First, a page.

I recently saw a TV ad for a cleaning product sold in a 50% recycled plastic bottle. The advert claims this to be a great green move by the company, but is it? Is a 50% recycled plastic bottle better than nothing at all? Possibly. But is it a solution to the global plastic crisis? Absolutely not. It is far from solving the single-use plastic crisis. In fact, it is making things worse by masking the real issue of where does it go after being used and discarded.
Plastic can be a great material – versatile, durable, light, cheap – but once thrown out, it poses one of the worst human-made hazards to the environment. The problem with that 50% recycled bottle is that it is still just as likely to end up in the ocean to get eaten by marine animals, just as much as one made from 100% new plastic or even a 100% recycled plastic. Moreover, such ads perpetuate the myth of plastic recycling as an efficient and reliable process, which is far from reality. According to greenmatters.com, only around 9% of US plastic waste “is being recycled. As if that weren’t enough, nearly all of that plastic that does get recycled is actually downcycled, which means it gets less and less useful every time, eventually becoming so flimsy that it can no longer be recycled properly.” Numbers are slightly better in Europe at 30% and China at 25%, but you get the idea. The other fundamental issue with the ad is that fails to ask the more important question - do we even need the plastic bottle in the first place? Considering the environmental damage plastic waste causes, can we not find a better alternative? Why not, instead focus on ways of eliminating and reducing the demand for single-use plastic in the first place? Can we not swap the single-use plastic bottle for a reusable and a refillable one, plastic or otherwise? Reusing the same plastic bottle over and over again, ensures that it will not end up in rivers or oceans or landfill, while sending it to be recycled is a bit of a gamble. If only around 9% of plastic is recycled, you can’t be sure where it will actually end up.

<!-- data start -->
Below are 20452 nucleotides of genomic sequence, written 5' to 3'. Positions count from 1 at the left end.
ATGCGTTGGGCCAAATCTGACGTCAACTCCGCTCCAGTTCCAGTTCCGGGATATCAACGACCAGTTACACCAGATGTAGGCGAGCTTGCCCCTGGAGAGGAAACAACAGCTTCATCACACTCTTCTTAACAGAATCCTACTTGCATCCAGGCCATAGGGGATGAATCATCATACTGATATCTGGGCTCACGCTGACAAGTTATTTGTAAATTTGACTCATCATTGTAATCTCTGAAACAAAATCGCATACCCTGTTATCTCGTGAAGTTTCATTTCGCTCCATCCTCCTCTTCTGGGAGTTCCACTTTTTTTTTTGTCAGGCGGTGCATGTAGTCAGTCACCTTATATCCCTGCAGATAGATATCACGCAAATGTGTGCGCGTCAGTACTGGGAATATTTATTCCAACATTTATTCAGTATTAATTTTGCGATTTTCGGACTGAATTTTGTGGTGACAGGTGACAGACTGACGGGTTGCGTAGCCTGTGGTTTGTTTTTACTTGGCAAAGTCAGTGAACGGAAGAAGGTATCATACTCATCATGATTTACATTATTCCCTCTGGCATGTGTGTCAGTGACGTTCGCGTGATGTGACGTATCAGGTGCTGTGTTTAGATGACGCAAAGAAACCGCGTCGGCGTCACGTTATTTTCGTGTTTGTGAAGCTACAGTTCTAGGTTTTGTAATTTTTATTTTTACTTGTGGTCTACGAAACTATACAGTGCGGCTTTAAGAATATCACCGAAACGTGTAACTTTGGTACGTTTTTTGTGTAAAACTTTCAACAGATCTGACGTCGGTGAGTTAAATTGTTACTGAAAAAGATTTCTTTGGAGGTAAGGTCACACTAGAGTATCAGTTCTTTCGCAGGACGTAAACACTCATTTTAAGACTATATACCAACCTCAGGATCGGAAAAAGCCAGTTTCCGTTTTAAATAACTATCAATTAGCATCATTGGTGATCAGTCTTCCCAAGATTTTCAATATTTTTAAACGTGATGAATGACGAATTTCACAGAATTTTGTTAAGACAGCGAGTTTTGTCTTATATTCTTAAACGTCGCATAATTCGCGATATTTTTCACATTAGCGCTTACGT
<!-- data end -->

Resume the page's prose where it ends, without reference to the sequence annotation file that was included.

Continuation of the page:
What such company offers is a false solution to a very real crisis. It’s like stabbing someone with a knife and offering them a plaster for the wound. That someone being the environment. Of course, the company cannot control where the packaging ends up as post-consumer waste, yet that is not a reason to avoid responsibility for producing it in the first place; that is not a reason to continue encouraging the consumer to purchase items in single-use plastic containers; that is not a reason to perpetuate the myth that most people believe “just put it in the recycling bin, and all will be fine”. Will it? Unlikely unless the greenwashing turns into action leading to real impact.
The 50% recycled plastic bottle ad is a perfect example of greenwashing. It is done for the sake of making the company look way more eco-friendly than it actually is, saving them the effort of real changes by modifying the label instead. In essence, greenwashing uses big “green” words with no solid evidence.
I wouldn’t blame someone for having bought a greenwashed product. It is misleading, and it is misleading on purpose, to the company’s benefit. So it is the company that is responsible for selling “green” lies, but the consumer is responsible for being able to spot them.
The bad news is that there is a lot of greenwashing out there. The good news is that we can choose not to buy from companies that greenwash and instead support other companies that actually care to minimise the damage. Consumer demand for more eco-friendly alternatives is gaining momentum; we just need to make sure that the demand for actual impactful changes, and not sweet little green lies is being heard also.
Here are some good tips on how to spot greenwashing: https://www.1millionwomen.com.au/blog/how-identify-greenwashing-your-everyday-living/
Charley Derbaer/Imaginative Polycraft
21 Sept 2021